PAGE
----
Future Business and Industry Environment
In 2014, the German economy grew by 1.5 % and performed soundly in comparison to the rest of the world. Accordingly, the forecasts for 2015 are positive: While the slump in oil prices is sustaining the domestic economy, the weak euro is benefiting exporters. In addition, monetary policy remains expansionary. Domestic private consumption is also likely to make significant contributions to growth again, with favorable labor market conditions, rising real incomes, low inflation and low interest rates. In Germany, private consumption is the most important macroeconomic expenditure component with a share in GDP of roughly 55 %. Against this backdrop, leading economic research institutes expect real GDP to increase by around 1.5 %. In its latest annual projection from January, the German government also forecasts real GDP growth of 1.5 %. Back in October, it predicted growth of 1.3 % for this year.
On the other hand, economic experts see external economic risks: These include the economic situation in China, Russia and Japan and a potential overheating of stock and property markets, especially in China. There are also ongoing structural problems in the euro zone and modest export prospects in important emerging countries, which could inhibit companies’ already limited willingness to invest. Negative effects could also be generated by geopolitical risks. Accordingly, the International Monetary Fund (IMF) expects the global economy to grow by 3.5 % in 2015. For the euro zone, the IMF anticipates growth of 1.2 % compared to 2014.
The development of advertising markets is closely related to the current and expected general economic situation: If the economy develops positively, companies and consumers are more willing to invest additional money in advertising or consumption than in economically weak phases. This was demonstrated again in 2014: Positive economic development promoted advertising industry investment in Germany. For this purpose the Association of German Advertisers (Zentralverband der deutschen Werbewirtschaft, ZAW) will publish final figures in May 2015. According to forecasts, the net growth of the TV advertising market is expected to have increased by about 3 % (Zenith: +3.3 %, WARC: +2.9 %, PwC: +3.0 %).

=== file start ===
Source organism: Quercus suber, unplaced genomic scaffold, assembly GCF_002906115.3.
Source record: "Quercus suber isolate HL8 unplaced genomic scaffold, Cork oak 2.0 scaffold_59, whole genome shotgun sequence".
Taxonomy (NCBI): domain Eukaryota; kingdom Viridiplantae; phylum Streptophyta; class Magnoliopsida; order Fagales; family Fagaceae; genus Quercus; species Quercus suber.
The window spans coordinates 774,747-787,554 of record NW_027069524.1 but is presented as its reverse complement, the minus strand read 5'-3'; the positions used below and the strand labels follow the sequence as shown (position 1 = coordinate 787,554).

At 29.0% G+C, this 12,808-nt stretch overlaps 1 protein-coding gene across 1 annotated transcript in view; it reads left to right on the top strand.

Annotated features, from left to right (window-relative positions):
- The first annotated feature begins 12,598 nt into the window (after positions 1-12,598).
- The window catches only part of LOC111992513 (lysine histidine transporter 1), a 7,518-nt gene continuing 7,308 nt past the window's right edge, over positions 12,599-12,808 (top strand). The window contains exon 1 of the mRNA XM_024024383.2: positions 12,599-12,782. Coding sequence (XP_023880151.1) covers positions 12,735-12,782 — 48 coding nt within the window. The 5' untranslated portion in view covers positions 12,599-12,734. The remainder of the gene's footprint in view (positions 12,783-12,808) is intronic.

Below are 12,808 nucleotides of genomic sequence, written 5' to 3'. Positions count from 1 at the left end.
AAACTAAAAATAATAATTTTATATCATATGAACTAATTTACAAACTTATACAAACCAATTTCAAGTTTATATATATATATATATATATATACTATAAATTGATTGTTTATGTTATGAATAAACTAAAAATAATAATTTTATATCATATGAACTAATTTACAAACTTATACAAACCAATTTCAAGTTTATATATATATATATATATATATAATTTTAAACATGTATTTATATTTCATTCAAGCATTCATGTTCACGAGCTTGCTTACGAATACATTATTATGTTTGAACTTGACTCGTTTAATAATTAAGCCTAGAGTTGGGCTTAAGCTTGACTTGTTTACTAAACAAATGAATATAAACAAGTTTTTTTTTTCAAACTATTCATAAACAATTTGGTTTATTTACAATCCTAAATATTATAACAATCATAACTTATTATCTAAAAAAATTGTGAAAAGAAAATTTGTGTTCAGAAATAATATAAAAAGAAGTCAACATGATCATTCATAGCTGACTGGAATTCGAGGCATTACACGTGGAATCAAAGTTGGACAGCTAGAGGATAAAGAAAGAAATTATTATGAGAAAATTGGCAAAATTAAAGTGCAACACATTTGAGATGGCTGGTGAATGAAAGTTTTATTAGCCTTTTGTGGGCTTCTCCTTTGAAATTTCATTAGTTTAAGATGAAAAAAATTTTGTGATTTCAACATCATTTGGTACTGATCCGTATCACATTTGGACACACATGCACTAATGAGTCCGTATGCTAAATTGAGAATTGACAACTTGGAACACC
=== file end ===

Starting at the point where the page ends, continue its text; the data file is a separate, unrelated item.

Forecasts are also confident for 2015; the German TV market will again grow (Zenith: +2.8 %, WARC: +1.9 %). In addition to supportive economic effects, television is also set to continue benefiting from the fact that with digitalization print becomes significantly less important. In contrast, TV remains the most important mass medium and is continuously increasing its relevance as an advertising medium. This structural change is likely to continue in the years to come.
Furthermore, due to structural characteristics, linear TV in Germany is under less pressure. In contrast to the USA or Scandinavian countries, Germany is less fragmented, characterized by fewer commercial breaks, and on average the shows are of higher quality. In addition, despite the diverse digital offerings, linear television still dominates in Germany; more than 95 % of usage time is currently attributable to watching on traditional TV sets. Among other reasons, this is because the penetration of smart TVs, the expansion of broadband internet and digital affinity are not yet as advanced in Germany as in the USA, Great Britain or Scandinavia.
Nonetheless, the main driver of rising media consumption in this country remains the internet. Thereby, TV and digital media complement each other. Against this backdrop, the prospects for digital media are similarly positive: In-stream video advertising is likely to develop particularly dynamically and drive growth. Video-on-demand will also continue its significant growth; the market volume is expected to climb by 20 % to 40 % every year until 2018. Digital commerce also promises double-digit growth rates in the medium term, as more and more products and services are being purchased online. Digitalization means that not only media consumption but also many other areas of our lives are increasingly shifting onto the internet. This forms a strong basis for the growth of our digital entertainment and digital commerce offers.